The Self is the primary, without which other values are next to impossible.

Edited by whYNOT
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We're probably just arguing over small points, while agreeing, more or less, on the larger points. I think that self-esteem comes primarily from loving and being loved

It's no small point to argue over. Like whYNOT noted, it's the difference between deriving one's opinion of one's self -- self-esteem -- from others, or from one's self. Self esteem is literally an estimation of one's self, which has to be based on something. You think it's based on love from others? I don't think so. Its primary source -- which is the main argument here with "primary vs. secondary" -- is personal achievement, which also serves as reinforcement of one's ability to use one's mind to serve one's self. These two things make self-esteem, and then values, possible, and is the primary source. How exactly are you to even love a family and friends without first attaining and maintaining a positive evaluation of yourself -- ie. without maintaining a "self" at all?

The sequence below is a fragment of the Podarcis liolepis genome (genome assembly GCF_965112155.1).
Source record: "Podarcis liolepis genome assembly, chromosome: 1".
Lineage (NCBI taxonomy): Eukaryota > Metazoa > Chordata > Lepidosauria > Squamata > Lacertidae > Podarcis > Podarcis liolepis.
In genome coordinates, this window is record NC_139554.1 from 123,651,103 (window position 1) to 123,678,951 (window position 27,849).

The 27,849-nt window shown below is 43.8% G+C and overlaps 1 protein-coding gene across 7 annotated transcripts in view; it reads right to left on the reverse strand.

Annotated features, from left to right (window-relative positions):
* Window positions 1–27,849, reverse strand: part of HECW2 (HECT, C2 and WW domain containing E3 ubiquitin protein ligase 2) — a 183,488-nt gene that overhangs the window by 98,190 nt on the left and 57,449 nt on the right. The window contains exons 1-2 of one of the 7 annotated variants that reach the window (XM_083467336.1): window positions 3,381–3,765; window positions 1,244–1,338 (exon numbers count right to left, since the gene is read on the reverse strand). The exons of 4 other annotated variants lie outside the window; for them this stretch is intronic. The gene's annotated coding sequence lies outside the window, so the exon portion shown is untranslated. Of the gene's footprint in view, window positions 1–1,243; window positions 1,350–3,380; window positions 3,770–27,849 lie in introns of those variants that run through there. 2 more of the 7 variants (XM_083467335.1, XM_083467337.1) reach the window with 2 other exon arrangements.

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Jaskn, got to this before I did Avila, and said pretty much what I was going to post so I'd like to ask that you read it carefully.

It is important that others- be they spouse, child, siblings, friends not be the primary in one's life. That is- you must possess and maintain a distinct intact personhood of your own before being able to have healthy relationships with other people. Anything else turns co-dependant and parasitic.

Since I believe I recall your mentioning of being Catholic somewhere down the line I will remind you that many highly respected theologians and religious scholars actually agreed with Rand on this point.

There is a whole chapter about it in C. S. Lewis' work "The Great Divorce". I highly recommend the read.

Edited to add:

I looked it up- Chapter 11 & 12, in case you're not interested in the whole read. In particular the scene of the ghost mother in purgatory looking for her lost dead son.

Edited by SapereAude
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I simply do not agree, though, that it is necessarily immoral to value it above a career, which Rand appears to do.

I think you might be taking "career" too narrowly.